By The Nation
Earlier this month, the Bank of Thailand (BOT) met the Monetary Policy Committee (MPC) and the Financial Institutions Policy Committee (FIPC) to assess risks to Thailand’s financial stability.
The committees said the country is financially sound overall, as commercial banks and insurance companies have substantial capital buffers, while financial markets continued to function properly.
Yet despite the better-than-expected economic outturns, the Thailand’s economic recovery will likely be gradual and uncertain. Risk factors ahead could include the possibility of a second Covid-19 outbreak, the scale of re-opening the country to foreign tourists in 2021 and the continuity of the government’s economic stimulus measures.
Under this environment, risks to financial stability in certain pockets could rise. One key area would be the deterioration in debt serviceability of households and businesses, especially SMEs, which could spill over to other sectors. These risks need to be managed with targeted and timely measures, so the economic momentum is not affected. The committees conducted a comprehensive assessment of financial stability risks and highlighted two priority areas:
• Supporting businesses and households in a targeted and timely manner to contain financial stability risks. Businesses have started re-opening, but are showing different paces of recovery. As a result, support measures – including structural, demand-sided, and financial policies – should be tailored to address the problems and the viability of each business segment as follows:
o For viable firms facing temporary liquidity shortage, liquidity support via new loans and proactive debt restructuring would be appropriate.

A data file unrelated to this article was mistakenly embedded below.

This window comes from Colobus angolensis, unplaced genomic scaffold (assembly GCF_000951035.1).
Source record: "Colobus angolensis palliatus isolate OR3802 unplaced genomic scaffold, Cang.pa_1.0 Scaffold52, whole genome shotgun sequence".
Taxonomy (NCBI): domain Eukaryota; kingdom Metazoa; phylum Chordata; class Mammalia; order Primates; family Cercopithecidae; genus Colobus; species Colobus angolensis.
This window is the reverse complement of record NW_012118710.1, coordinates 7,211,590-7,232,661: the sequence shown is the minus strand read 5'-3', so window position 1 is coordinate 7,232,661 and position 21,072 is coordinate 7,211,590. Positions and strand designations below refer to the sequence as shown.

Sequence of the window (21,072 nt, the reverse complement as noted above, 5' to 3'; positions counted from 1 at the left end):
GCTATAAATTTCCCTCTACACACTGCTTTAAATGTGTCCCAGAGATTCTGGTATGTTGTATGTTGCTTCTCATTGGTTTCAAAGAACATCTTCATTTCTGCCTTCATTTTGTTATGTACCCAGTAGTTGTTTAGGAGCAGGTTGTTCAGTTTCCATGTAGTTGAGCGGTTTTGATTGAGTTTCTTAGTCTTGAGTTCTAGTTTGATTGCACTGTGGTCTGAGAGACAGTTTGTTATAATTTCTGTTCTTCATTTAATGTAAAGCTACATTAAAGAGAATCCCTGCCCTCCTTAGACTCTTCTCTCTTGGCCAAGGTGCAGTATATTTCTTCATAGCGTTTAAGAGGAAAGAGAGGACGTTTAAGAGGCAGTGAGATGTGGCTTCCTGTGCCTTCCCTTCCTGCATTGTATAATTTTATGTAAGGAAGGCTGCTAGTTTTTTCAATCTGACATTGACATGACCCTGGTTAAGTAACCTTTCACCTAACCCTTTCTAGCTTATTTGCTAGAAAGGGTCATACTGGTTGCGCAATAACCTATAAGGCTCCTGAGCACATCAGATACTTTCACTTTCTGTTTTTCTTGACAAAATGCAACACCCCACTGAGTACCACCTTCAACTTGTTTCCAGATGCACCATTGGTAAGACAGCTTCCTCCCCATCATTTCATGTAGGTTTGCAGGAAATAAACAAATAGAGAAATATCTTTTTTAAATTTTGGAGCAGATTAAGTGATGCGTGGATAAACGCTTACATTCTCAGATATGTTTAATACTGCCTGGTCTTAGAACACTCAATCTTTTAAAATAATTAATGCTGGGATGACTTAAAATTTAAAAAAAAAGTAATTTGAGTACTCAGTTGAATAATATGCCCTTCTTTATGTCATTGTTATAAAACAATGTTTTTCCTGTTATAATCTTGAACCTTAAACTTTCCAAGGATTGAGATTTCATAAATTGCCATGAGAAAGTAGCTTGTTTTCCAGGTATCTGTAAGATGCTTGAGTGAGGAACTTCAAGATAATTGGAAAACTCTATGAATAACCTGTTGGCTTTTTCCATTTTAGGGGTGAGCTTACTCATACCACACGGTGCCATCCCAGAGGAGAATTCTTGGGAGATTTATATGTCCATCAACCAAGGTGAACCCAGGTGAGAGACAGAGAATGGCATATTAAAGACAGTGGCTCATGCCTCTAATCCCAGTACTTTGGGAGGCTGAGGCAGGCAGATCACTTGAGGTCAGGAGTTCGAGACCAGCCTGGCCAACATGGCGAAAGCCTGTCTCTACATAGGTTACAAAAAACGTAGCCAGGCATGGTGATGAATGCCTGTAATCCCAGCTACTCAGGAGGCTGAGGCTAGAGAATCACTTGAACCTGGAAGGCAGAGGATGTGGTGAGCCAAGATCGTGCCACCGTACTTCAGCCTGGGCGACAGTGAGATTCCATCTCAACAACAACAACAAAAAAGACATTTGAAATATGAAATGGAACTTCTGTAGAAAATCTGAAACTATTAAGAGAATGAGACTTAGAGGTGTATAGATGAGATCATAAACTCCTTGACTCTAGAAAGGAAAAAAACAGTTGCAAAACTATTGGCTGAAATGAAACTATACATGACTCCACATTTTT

o For already-burdened-by-high-debt firms facing liquidity shortage, funding support for business restructuring, through credit or debt-to-equity swap mechanism, and proactive debt restructuring should be prioritised. In this light, the Office of the Securities and Exchange Commission (SEC) was in consultation with government and private agencies to evaluate the possibility of establishing funds to help firms affected by the outbreak.
o For firms facing competitiveness issues for some time, attention should be given to structural measures aiming to reduce excess capacity and support adaptation of business models to meet changing consumer demand.
With regard to households, measures aiming to reduce debt-servicing burden, notably debt payment holidays and instalment reductions, have reached a large number of retail borrowers so far. However, some borrowers still need additional help through debt restructuring.
The BOT has urged financial institutions to help borrowers in a manner tailored to borrowers’ problems and needs by letting them “opt-in” for support programmes, instead of applying broad measures. In addition, debt restructuring for retail borrowers was pushed to be more comprehensive and suitable to borrowers’ debt serviceability in the long term. Alongside these debt measures, measures to support income and reduce expenses should also be implemented. These include government’s measures on employment support and expenditure reduction for low-income households, as well as measures by the Office of Insurance Commission (OIC) to help policyholders by reducing premiums and extending premium payments.